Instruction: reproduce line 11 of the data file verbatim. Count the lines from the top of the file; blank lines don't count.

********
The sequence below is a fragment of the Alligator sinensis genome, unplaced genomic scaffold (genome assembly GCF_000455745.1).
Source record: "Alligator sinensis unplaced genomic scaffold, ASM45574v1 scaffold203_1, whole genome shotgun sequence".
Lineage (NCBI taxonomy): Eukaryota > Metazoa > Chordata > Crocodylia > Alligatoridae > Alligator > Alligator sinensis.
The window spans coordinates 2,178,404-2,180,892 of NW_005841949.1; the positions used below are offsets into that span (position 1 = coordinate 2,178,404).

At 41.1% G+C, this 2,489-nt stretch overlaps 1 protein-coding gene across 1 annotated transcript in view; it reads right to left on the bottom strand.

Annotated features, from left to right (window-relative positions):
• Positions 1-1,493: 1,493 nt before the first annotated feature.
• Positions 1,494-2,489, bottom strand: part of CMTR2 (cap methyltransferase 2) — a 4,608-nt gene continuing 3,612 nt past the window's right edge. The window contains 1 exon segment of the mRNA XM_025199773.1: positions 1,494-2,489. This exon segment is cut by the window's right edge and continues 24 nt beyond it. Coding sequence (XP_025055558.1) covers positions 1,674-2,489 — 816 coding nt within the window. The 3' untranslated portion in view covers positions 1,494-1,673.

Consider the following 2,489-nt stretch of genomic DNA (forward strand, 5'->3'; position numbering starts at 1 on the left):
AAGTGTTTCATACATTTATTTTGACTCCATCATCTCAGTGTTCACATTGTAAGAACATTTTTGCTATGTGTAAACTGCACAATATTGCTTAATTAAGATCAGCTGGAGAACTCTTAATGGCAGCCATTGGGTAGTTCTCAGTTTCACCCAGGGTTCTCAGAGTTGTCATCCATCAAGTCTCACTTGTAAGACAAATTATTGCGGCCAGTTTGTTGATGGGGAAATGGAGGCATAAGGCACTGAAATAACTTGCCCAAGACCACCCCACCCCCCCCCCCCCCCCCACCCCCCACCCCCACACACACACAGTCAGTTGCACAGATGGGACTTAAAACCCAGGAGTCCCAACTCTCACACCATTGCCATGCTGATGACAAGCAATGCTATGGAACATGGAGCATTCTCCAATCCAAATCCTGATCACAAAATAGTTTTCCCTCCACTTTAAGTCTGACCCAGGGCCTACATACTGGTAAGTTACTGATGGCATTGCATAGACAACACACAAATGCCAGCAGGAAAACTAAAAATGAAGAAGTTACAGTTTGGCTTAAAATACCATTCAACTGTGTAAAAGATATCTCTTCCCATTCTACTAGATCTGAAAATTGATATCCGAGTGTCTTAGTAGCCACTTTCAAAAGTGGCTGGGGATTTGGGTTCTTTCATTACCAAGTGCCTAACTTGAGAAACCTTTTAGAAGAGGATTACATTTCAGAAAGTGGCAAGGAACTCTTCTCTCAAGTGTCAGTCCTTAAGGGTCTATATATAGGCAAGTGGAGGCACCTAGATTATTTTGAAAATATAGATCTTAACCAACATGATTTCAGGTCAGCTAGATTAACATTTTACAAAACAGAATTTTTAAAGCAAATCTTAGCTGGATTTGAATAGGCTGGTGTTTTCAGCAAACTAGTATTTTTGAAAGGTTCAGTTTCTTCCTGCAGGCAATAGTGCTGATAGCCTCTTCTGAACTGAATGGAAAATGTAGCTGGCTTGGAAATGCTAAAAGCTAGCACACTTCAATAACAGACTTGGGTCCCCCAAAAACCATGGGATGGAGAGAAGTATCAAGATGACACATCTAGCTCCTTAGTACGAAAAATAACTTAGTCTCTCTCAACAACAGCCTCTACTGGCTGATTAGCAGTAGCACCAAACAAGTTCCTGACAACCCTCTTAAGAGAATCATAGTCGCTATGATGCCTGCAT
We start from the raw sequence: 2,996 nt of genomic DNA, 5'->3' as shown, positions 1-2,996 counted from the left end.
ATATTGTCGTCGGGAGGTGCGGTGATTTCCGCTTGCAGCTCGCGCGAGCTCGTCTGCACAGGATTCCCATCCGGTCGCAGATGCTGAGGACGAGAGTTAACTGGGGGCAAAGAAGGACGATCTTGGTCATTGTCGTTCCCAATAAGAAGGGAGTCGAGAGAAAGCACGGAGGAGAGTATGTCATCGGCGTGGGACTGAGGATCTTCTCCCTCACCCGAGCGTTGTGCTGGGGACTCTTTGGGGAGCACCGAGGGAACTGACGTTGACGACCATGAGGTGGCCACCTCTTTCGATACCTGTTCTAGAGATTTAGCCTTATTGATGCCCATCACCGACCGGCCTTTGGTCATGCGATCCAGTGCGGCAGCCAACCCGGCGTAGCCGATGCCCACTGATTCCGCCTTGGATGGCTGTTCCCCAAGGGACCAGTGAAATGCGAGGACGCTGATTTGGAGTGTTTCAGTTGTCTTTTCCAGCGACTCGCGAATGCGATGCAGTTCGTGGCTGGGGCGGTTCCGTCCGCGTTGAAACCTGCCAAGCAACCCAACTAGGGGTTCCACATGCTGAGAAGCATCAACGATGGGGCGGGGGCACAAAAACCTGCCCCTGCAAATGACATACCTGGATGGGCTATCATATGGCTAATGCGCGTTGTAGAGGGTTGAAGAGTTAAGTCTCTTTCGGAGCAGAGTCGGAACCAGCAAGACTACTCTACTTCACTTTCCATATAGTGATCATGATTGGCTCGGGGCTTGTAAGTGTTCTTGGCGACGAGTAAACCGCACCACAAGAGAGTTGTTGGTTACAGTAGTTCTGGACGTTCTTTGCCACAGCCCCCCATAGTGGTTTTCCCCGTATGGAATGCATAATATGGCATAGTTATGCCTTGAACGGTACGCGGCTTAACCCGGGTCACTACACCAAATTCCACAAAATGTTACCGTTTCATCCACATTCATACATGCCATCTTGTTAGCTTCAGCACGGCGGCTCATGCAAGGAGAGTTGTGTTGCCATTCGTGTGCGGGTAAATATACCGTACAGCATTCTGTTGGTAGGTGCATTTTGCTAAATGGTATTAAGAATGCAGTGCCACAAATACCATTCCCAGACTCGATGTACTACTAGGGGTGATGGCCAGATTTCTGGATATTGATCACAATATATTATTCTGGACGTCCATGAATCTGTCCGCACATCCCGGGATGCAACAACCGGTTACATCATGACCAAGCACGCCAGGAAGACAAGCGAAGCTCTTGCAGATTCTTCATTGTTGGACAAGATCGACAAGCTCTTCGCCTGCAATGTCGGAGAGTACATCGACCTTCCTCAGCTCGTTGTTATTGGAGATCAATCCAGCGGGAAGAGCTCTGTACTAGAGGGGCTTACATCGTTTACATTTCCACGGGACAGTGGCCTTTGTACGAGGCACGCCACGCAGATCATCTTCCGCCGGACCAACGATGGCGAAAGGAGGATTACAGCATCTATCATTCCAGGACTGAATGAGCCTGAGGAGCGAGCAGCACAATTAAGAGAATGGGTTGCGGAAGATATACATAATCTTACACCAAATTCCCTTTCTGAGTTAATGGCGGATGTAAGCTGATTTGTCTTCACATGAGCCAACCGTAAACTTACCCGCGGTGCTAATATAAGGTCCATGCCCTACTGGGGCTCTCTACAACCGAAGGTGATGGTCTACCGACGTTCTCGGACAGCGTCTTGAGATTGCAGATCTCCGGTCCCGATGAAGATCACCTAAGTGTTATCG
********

We start from the raw sequence: 2,996 nt of genomic DNA, 5'->3' as shown, positions 1-2,996 counted from the left end.